pattern based packet filtering using netfpga in deter

Pattern Based Packet Filtering using NetFPGA in DETER Infrastructure - PDF document

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  1. See discussions, stats, and author profiles for this publication at: Pattern Based Packet Filtering using NetFPGA in DETER Infrastructure Article CITATIONS READS 3 109 4 authors , including: Andrew Goodney Young Cho University of Southern California University of Southern California 15 PUBLICATIONS 27 CITATIONS 68 PUBLICATIONS 739 CITATIONS SEE PROFILE SEE PROFILE All content following this page was uploaded by Andrew Goodney on 14 January 2015. The user has requested enhancement of the downloaded file. All in-text references underlined in blue are added to the original document and are linked to publications on ResearchGate, letting you access and read them immediately.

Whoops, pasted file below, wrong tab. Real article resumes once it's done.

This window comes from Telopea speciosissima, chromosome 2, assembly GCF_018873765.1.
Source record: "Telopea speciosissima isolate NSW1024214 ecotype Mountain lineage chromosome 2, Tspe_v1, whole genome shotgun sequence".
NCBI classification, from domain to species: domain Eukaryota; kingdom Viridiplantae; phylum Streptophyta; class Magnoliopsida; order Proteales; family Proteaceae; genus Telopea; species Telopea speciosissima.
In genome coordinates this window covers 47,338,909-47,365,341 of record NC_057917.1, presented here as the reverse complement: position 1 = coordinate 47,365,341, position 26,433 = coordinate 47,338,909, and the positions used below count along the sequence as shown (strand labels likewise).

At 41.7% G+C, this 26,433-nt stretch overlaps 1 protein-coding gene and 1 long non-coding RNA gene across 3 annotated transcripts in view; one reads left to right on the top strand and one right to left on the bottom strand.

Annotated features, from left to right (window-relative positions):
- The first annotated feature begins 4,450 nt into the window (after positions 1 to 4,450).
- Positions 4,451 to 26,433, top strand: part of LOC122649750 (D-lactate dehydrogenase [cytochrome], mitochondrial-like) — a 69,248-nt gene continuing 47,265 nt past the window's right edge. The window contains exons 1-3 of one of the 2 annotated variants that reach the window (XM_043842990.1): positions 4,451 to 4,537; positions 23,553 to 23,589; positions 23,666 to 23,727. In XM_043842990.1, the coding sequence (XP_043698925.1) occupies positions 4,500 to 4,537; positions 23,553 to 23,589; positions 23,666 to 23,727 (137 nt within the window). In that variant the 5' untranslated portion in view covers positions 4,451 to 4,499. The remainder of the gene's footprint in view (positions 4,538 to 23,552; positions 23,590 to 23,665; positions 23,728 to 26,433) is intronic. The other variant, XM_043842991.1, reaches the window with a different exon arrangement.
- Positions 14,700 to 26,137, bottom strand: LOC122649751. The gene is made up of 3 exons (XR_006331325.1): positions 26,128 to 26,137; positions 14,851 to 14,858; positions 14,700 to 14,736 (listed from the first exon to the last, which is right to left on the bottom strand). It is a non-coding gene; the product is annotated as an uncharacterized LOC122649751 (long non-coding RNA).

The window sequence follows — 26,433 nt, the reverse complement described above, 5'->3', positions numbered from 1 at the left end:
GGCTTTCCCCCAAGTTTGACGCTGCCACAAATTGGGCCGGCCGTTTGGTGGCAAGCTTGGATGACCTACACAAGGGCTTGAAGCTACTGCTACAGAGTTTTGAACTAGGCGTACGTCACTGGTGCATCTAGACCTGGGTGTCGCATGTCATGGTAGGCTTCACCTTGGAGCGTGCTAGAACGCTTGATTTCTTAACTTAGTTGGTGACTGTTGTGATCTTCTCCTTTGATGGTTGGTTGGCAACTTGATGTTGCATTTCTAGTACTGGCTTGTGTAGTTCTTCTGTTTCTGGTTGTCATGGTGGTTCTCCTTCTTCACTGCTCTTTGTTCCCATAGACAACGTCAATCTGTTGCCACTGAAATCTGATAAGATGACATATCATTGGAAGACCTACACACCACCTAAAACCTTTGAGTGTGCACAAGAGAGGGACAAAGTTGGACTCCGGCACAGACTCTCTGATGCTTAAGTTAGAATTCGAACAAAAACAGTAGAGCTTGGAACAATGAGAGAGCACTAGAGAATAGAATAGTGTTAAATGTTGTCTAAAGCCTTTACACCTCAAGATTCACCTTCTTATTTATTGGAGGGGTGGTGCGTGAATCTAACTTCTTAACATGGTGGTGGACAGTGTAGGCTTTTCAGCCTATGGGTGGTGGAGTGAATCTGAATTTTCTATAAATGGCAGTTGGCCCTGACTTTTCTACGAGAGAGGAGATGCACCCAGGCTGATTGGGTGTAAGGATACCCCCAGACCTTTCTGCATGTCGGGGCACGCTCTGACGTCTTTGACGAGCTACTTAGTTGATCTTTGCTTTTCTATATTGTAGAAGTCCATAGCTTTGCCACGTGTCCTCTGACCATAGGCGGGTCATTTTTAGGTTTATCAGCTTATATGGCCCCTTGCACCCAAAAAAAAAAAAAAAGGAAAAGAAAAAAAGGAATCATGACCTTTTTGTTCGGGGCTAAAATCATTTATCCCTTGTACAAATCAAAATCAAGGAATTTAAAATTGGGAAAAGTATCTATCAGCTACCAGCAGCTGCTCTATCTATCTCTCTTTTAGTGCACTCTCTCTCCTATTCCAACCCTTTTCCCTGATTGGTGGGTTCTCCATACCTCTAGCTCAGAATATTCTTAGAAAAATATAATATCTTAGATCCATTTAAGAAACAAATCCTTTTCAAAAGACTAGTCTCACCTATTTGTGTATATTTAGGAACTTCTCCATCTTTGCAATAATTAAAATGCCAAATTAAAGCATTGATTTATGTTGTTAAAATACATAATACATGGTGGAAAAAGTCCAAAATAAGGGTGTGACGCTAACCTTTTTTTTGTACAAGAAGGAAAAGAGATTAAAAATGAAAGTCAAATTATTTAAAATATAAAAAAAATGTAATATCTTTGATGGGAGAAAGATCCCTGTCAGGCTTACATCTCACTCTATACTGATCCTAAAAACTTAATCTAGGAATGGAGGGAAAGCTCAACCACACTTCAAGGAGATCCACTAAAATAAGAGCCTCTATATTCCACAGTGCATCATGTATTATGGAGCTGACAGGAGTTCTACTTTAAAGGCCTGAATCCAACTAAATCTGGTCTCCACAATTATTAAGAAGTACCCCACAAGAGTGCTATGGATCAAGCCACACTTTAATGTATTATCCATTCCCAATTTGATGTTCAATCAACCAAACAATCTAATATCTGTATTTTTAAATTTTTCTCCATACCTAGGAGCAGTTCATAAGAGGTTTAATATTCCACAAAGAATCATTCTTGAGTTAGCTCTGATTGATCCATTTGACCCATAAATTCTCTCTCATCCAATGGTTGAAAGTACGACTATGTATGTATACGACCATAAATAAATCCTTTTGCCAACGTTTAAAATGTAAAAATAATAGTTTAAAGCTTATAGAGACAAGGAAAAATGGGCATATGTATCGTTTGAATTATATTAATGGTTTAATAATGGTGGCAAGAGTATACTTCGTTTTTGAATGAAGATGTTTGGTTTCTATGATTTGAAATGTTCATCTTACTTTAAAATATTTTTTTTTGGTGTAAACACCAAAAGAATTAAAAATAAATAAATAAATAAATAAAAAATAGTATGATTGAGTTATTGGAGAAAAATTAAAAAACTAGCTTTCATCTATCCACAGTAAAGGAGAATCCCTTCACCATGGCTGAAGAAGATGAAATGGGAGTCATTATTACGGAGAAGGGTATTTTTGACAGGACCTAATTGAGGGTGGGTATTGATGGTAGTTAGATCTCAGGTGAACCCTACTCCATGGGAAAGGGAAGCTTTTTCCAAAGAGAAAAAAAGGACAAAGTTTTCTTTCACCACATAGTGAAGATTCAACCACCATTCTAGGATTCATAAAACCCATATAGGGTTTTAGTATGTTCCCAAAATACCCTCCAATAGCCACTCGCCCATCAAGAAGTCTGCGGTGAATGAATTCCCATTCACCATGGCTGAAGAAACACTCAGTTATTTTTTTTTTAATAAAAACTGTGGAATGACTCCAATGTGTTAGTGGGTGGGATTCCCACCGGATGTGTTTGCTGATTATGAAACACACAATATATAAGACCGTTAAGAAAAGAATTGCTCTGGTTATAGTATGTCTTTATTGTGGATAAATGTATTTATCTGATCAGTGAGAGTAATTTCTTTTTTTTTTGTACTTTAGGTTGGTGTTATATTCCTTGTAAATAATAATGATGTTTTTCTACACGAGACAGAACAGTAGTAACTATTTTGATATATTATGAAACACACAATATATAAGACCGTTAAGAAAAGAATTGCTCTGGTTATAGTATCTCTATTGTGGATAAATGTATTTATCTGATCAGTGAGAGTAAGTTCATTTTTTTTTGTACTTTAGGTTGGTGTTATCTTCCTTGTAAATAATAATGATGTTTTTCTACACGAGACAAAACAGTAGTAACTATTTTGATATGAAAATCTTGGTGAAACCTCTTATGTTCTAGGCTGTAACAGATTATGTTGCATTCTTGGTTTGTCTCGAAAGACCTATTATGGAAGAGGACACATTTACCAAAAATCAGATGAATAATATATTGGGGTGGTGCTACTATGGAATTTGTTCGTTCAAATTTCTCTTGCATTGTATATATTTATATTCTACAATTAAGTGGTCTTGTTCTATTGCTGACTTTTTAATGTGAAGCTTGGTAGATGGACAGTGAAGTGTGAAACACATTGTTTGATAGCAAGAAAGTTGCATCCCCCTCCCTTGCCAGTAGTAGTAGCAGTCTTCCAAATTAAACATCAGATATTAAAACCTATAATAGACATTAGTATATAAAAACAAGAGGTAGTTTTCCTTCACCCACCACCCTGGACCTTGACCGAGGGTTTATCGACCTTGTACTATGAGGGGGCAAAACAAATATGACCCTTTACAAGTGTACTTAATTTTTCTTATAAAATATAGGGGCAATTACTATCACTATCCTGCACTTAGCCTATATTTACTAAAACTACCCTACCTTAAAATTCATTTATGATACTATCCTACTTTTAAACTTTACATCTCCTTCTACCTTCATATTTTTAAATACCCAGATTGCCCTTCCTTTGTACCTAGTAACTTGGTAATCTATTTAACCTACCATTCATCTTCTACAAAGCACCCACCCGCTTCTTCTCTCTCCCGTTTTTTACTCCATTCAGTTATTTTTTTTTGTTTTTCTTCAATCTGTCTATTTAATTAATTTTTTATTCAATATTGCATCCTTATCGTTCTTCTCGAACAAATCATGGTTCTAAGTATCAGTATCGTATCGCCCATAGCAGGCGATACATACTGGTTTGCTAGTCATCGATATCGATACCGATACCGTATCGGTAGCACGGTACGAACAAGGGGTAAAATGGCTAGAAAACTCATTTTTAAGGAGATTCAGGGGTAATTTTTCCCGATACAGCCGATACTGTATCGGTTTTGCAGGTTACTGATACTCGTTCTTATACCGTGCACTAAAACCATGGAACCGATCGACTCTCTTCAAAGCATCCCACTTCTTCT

2. Pattern Based Packet Filtering using NetFPGA in DETER Infrastructure Andrew Goodney, Shailesh Narayan, Vivek Bhandwalkar, Young H. Cho Information Sciences Institute University of Southern California Marina Del Rey, CA 90292 {goodney, shailesn, bhandwal,younghch} ABSTRACT The NetFPGA network interface card is a platform that The Cyber DEfense Technology Experimental Research (DE- can be used to develop and test FPGA based algorithms for deep packet inspection. However, directly writing Verilog or TER) testbed is a networking testbed that allows researchers to perform security focused simulation and experiments in VHDL code may not be the easiest design paradigm, espe- cially for novice hardware designers. In this paper we de- a controlled environment. In this paper, we describe the in- tegration and the use of a hardware/software co-design host scribe a simple module for deep packet inspection designed completely using a graphical, schematic design paradigm. with the NetFPGA card, an open source field programmable gate array (FPGA) based network interface. Through our We show how this code can be successfully integrated with the reference code (written in Verilog) provided by the NetF- case study, we also demonstrate how schematic based mod- ule design can simplify development of NetFPGA modules. PGA project. The case study module is a simplified network intrusion de- Researchers not only need an easy-to-use hardware proto- tection system which uses deep packet inspection. We de- ploy and exercise our system using the DETER testbed. typing environment, but they also require a testbed in which to perform realistic experiments that will rigorously test a 1. INTRODUCTION hardware design. The DETER testbed is designed for net- work security focused experimentation and simulation. De- Internet worms and viruses account for billions of dollars in ploying NetFPGA in DETER is a natural fit and provides economic damage every year. Various network attacks in- a hardware/software researcher with an environment where fect and spread through custom designed packet payloads experiments with various desirable conditions (i.e. high- and network traffics. One effective way of detecting and bandwith, high-packet rates or packets with dangerous or preventing network attacks is by the way of deep packet in- malicious content) can be created and carried out in a con- spection. Deep packet inspection not only examines headers trolled environment. but also the payloads of packets.[23] Therefore, a security system that incorporates a deep packet filter offers better Combining these technologies we have developed a high- protection from attacks than traditional firewalls. speed pattern matching module for the NetFPGA using schematic design. We deployed and tested the design in However, scanning the payload of every packet at every byte DETER to both validate our hardware design, but to also requires high computation requirement; especially if there prove the suitability of DETER for such experiments. This are multiple patterns that needs to be matched. Using soft- paper presents a basic hardware accelerated network intru- ware based approaches, detecting a reasonable set of string sion/prevention detection system (NIDS/NIPS) for NetF- patterns in network packet over 1Gbps is a difficult task PGA platform. In section 3, the paper shows how a par- even on the latest general purpose multiprocessors.[26] For allel pattern matching engine and specialized first-in first- the past several years, a number of researchers have inves- out (FIFO) module are integrated to the reference gigabit tigated novel ways to implement and accelerate the pattern router. The implementation and experimental details are matching tasks on field programmable gate arrays (FPGA). discussed in section 4. Then in section 2, the some of the Many designs match tens of thousands of patterns at per- relevant prior works are briefly discussed to suggest other formances well beyond the practical limits of software based potential extensions to the presented system. The paper systems. concludes in section 5 with a few final thoughts on the future of network security systems on reconfigurable platforms. 2. RELATED WORKS 2.1 NetFPGA To date, FPGA based network processors have often been custom hardware designed for the task at hand, thus limiting other researchers ability to duplicate and enhance designs. The NetFPGA [22] platform contains many of the necessary components to build FPGA based network processors on an open source, commercially available PC board.

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